Weeknotes #90

in weeknotes

  • The Japanese Government lifted the state of emergency for all of Japan on Friday (Reuters). The number of detected cases has declined in Tokyo quite dramatically over the past two weeks and so Eri and I decided that we’d send Emma back to pre-school on Monday. I’ve forgotten now exactly when she last went but I think it was back in June.

  • We didn’t send Emma to school on Friday because her school was closed for Tokyo Citizen’s Day. This isn’t a public holiday but schools generally close for classes when it falls on a weekday.

  • We also went out as a family to a nearby park. I’m pretty sure this is the first time that we’ve left the house as a family since Rowan was born. It was quite warm so Eri didn’t stay long but it was nice nevertheless. After Eri had taken Rowan back home, I took the kids on a walk to Musashino Chuo Park. This is one of the better parks near us and Emma and John have been asking for months now to visit it again. We got there walking along a little stream that runs near our place, something I wish we had occasion to do more often.

  • I watched the first episode of The Problem with Jon Stewart, Jon Stewart’s new show on Apple TV+ and his first show since he left The Daily Show. The Problem seems a response (perhaps unconsciously) to the strongest criticism of Stewart’s run on TDS: that for all the outrage Stewart rightly directed at the corrupt and the powerful, what did it accomplish? Rather than hew to the news-summarising format he perfected with TDS, each episode of The Problem focuses instead on a single ‘problem’ (the first episode was about U.S. military personnel who have contracted illnesses from exposure to burn pits). This—together with the fact it’s fortnightly—gives the audience more time to marinade in the injustice Stewart is highlighting and (presumably) do something about it. The problem for me is that as a non-American, what can I do about it? A comedic summary of the news is about relevant for someone outside the U.S. as inside; a show that is laser-focused on America’s (often idiosyncratic) issues, far less so.

  • I also watched the first episode of Foundation, again on Apple TV+. I have less to say about that at this stage. It was very pretty and I’ll be watching more but it didn’t grab me in the same way that Westworld or Watchmen both did.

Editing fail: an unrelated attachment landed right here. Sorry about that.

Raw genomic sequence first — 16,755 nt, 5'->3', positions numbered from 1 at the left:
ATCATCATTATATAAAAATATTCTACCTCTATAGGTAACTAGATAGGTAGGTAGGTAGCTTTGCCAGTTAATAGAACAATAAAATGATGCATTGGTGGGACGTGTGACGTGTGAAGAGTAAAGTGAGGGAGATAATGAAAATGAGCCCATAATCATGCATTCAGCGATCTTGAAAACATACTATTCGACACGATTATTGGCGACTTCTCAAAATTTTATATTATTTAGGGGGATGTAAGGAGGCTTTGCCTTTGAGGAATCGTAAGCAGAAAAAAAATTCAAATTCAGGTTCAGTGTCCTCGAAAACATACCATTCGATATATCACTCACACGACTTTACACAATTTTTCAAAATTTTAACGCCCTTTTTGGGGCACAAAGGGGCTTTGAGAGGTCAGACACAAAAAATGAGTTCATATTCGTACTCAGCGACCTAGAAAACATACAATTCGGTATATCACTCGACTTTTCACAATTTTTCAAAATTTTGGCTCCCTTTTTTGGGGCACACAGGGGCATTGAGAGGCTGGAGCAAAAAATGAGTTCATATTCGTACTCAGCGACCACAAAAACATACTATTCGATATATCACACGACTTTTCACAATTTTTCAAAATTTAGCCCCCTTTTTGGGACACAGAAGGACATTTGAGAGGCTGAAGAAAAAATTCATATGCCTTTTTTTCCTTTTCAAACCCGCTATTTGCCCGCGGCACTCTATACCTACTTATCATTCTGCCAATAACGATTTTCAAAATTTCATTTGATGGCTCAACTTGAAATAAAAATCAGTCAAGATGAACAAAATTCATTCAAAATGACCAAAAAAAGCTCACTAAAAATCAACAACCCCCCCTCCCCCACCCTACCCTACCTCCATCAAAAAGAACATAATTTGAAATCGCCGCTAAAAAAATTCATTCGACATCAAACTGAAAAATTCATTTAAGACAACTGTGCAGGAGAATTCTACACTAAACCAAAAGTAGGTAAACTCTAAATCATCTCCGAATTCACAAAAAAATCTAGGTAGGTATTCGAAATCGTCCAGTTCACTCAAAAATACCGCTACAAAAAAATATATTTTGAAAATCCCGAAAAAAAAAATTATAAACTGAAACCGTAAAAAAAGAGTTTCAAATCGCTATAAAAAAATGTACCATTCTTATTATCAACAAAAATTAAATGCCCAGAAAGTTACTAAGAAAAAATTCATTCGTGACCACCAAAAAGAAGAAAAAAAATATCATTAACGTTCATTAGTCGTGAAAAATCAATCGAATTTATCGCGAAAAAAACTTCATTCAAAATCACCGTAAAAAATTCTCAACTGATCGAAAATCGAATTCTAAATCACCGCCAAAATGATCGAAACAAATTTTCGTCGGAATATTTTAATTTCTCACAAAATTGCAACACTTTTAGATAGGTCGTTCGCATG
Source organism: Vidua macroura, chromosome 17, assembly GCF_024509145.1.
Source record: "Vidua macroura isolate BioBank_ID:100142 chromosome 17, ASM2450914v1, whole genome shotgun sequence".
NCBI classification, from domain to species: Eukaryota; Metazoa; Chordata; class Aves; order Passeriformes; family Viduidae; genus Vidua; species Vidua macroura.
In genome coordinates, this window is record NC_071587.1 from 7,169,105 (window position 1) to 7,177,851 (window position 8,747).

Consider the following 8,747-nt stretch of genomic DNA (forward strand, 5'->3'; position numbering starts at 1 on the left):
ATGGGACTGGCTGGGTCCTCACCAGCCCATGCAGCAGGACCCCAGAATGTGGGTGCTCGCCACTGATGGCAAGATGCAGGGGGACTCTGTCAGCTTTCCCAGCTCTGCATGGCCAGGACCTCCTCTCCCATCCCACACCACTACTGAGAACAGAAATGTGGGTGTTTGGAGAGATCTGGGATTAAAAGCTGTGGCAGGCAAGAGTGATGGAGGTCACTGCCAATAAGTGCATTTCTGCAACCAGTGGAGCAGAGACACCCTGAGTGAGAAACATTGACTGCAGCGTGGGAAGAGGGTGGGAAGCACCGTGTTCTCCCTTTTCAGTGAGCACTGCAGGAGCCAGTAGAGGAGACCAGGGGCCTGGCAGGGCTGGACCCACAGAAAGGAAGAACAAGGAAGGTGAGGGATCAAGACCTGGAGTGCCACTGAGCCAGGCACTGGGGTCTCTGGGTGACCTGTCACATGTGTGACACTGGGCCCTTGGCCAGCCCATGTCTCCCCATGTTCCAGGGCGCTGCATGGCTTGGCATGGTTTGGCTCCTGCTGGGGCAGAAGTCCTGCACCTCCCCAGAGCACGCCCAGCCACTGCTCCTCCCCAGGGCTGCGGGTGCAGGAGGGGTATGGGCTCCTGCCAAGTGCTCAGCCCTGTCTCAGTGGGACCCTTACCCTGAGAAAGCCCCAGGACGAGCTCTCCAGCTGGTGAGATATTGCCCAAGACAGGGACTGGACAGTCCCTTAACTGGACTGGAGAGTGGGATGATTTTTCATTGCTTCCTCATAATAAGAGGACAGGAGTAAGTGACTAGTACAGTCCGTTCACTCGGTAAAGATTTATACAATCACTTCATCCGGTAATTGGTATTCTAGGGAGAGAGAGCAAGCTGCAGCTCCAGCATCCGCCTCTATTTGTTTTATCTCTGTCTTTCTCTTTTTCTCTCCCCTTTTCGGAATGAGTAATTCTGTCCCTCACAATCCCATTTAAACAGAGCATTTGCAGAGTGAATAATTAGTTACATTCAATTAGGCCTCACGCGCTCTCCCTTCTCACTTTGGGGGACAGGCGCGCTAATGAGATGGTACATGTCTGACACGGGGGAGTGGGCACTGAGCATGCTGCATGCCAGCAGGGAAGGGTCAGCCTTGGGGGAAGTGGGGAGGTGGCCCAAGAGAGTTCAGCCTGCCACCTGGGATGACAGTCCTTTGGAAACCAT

• A notable omission from that list might seem to be Game of Thrones. But it’s not there because, apart from the pilot, I’ve never watched the show. That doesn’t mean I’m unaware of what happens but, in what feels very contemporary, that knowledge comes entirely through the video essays of Alt Shift X. All of this has been a somewhat forced segue to his the video he published this week, ‘The real Tyrion Lannister’. It’s a whopping 1 hour and 15 minutes and I loved every second of it.

  • I kept working on Watchful and the version that runs on Linux seems to be working. I’m now in the process of trying to get the macOS version to a similar point.

  • There’s been a lot of criticism of the new tab design in Safari 15 on macOS. I agree with everyone saying it’s terrible and a real black mark on Apple’s design team but, as Jason Snell pointed out on this week’s The Talk Show, it’s also a shame that it’s obscured the genuinely great tab groups feature that Apple introduced with the new Safari. I’m using a group to track tabs relevant for Watchful across my Mac, iPhone and iPad and so far, it’s working really well.

  • One of my favourite tech writers, Dan Luu, published a post about the value of in-house expertise. As Luu explains, valuing in-house expertise seems to fly in the face of one of the central tenets of business administration that call on managers to focus on their core competencies. That raises the obvious question that if, that tenet is wrong, what else is? Is the entire field of business administration fundamentally broken?

  • Kaiser Chiefs’ ‘Everyday I Love You Less and Less’ (Apple Music) is a superb example of the cheekiness of British rock.

Michael Camilleri inqk.net